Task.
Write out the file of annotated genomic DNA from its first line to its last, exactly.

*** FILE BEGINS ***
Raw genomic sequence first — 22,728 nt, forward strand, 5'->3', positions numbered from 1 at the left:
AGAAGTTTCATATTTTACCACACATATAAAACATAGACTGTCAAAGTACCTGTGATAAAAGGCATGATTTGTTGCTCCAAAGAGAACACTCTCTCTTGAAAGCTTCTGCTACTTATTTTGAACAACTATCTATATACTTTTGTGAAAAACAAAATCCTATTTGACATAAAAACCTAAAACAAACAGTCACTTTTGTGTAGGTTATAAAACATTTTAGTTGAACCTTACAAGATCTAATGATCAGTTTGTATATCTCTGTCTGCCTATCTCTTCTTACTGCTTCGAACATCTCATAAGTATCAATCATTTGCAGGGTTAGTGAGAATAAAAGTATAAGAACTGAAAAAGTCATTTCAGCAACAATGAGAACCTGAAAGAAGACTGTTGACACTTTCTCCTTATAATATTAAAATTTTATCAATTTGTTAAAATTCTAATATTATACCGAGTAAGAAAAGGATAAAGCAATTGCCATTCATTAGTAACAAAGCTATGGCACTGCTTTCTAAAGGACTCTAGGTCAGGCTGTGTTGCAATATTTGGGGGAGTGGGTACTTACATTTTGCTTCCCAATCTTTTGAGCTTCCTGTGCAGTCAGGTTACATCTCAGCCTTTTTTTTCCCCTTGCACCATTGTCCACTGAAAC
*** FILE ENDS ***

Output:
Raw genomic sequence first — 22,728 nt, forward strand, 5'->3', positions numbered from 1 at the left:
AGAAGTTTCATATTTTACCACACATATAAAACATAGACTGTCAAAGTACCTGTGATAAAAGGCATGATTTGTTGCTCCAAAGAGAACACTCTCTCTTGAAAGCTTCTGCTACTTATTTTGAACAACTATCTATATACTTTTGTGAAAAACAAAATCCTATTTGACATAAAAACCTAAAACAAACAGTCACTTTTGTGTAGGTTATAAAACATTTTAGTTGAACCTTACAAGATCTAATGATCAGTTTGTATATCTCTGTCTGCCTATCTCTTCTTACTGCTTCGAACATCTCATAAGTATCAATCATTTGCAGGGTTAGTGAGAATAAAAGTATAAGAACTGAAAAAGTCATTTCAGCAACAATGAGAACCTGAAAGAAGACTGTTGACACTTTCTCCTTATAATATTAAAATTTTATCAATTTGTTAAAATTCTAATATTATACCGAGTAAGAAAAGGATAAAGCAATTGCCATTCATTAGTAACAAAGCTATGGCACTGCTTTCTAAAGGACTCTAGGTCAGGCTGTGTTGCAATATTTGGGGGAGTGGGTACTTACATTTTGCTTCCCAATCTTTTGAGCTTCCTGTGCAGTCAGGTTACATCTCAGCCTTTTTTTTCCCCTTGCACCATTGTCCACTGAAAC